Radio 1 DJ Clara Amfo broke down in tears as she told listeners she had missed the show over George Floyd’s death.
The 36-year-old presenter was absent from her BBC afternoon radio show on Monday June 1st and returning the next day - on Blackout Tuesday - she admitted she was struggling with her mental health following the reports of Floyd’s death while being restrained by a police officer in Minneapolis.
Amfo said: "As you would have noted, I wasn’t in work yesterday. I want to talk you about why that was.
"Before I get into it, I want to say that I am fully aware that we are in the middle of this devastating pandemic. I am fully aware that I am not a medical professional or frontline worker. I’m just a woman who does a radio show, but my job is very public facing so I wanna talk to you."
She went on: "My mental health was in a really bad way yesterday - it has been for a few days in relation to the death of George Floyd.
"An unarmed black man who died while being held under arrest.
"I didn't have the mental strength to face you guys yesterday, because my weekend was terrible. I was sat on my sofa, angry, crying, confused, stuck at the news at yet another brutalised black body.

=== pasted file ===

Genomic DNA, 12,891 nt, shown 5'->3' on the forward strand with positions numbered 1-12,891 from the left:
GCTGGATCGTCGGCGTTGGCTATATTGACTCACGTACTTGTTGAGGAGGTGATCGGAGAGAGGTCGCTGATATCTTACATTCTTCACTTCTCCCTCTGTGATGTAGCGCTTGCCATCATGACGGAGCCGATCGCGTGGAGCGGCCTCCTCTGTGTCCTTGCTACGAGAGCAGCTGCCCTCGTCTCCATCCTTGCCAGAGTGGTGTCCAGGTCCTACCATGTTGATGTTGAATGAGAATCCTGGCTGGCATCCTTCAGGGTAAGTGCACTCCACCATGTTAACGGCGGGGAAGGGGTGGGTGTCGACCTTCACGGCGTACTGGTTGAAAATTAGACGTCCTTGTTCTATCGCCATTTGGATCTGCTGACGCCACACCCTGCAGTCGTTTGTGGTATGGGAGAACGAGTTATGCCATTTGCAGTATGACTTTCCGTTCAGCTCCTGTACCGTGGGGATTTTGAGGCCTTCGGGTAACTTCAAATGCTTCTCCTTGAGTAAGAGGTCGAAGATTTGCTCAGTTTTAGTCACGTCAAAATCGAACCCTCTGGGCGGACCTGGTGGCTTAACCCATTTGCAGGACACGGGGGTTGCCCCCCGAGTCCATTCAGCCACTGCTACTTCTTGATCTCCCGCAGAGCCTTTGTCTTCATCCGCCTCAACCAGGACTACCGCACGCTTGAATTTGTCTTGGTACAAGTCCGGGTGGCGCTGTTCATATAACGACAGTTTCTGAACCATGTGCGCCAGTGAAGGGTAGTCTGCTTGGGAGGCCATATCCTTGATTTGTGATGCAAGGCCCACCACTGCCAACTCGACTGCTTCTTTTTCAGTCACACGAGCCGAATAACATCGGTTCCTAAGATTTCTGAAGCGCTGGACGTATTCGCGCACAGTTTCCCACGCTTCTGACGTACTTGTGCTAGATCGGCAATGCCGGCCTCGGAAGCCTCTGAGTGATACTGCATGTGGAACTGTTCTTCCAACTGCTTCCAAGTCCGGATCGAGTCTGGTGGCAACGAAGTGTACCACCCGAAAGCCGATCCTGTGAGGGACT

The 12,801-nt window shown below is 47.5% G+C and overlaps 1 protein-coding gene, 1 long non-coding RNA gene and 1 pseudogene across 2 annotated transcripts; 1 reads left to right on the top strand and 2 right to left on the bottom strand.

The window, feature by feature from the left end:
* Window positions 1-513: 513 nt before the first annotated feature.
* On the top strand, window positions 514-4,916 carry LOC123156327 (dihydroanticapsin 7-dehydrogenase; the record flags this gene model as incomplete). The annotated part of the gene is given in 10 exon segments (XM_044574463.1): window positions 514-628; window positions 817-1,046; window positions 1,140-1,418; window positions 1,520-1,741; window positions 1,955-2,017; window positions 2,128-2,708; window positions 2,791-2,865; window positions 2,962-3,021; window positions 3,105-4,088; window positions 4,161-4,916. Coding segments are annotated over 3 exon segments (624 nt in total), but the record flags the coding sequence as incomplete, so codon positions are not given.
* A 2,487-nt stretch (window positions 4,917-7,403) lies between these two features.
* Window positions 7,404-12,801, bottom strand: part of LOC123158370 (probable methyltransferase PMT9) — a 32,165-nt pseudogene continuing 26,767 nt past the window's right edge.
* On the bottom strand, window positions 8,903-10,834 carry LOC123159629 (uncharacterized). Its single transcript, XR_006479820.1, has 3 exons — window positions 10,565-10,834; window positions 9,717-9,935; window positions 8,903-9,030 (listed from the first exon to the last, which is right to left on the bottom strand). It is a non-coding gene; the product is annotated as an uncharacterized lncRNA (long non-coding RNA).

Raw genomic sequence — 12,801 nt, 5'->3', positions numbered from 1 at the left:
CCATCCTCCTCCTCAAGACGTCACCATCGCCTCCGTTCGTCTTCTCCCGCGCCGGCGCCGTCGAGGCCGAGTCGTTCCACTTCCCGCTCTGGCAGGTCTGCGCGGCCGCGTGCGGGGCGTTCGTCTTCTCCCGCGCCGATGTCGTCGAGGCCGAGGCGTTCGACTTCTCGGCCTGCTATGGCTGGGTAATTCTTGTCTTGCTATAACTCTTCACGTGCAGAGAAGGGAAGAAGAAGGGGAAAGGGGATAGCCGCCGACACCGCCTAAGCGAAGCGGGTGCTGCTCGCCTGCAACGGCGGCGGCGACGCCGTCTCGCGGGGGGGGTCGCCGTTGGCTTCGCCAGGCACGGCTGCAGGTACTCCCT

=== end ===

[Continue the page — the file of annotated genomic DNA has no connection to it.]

"Knowing how the world enjoys blackness but seeing George, we get the feeling that people want our culture but don’t want us. In other words, you want my talent, but not me."
Floyd died aged 46 after a white Minneapolis police officer was seen pinning him to the ground by kneeling on his neck as he pleaded for air.
On Friday, former police officer Derek Chauvin was arrested and has been charged with manslaughter and third-degree murder.
In response, anti-racism protests in the US and elsewhere have been held, including in London.
Speaking out on Blackout Tuesday - when many across the entertainment industry took part in a social media blackout in support of the Black Lives Matter movement - Amfo hit out at racist attitudes.
She said: "There is a fake idea that racism and anti-blackness is just name calling and physical violence, when it is so much more insidious than that.
"One of my favourite thinkers is a woman called Amanda Seales, and she says that you can't enjoy the rhythm but ignore the blues. I say that with my chest.”
Amfo added: "I want to say to black listeners, I hope you feel seen and heard, and to those of you who already let me know you’re doing the work so we can do better, I see you, so let's do this. Let's all be anti-racist."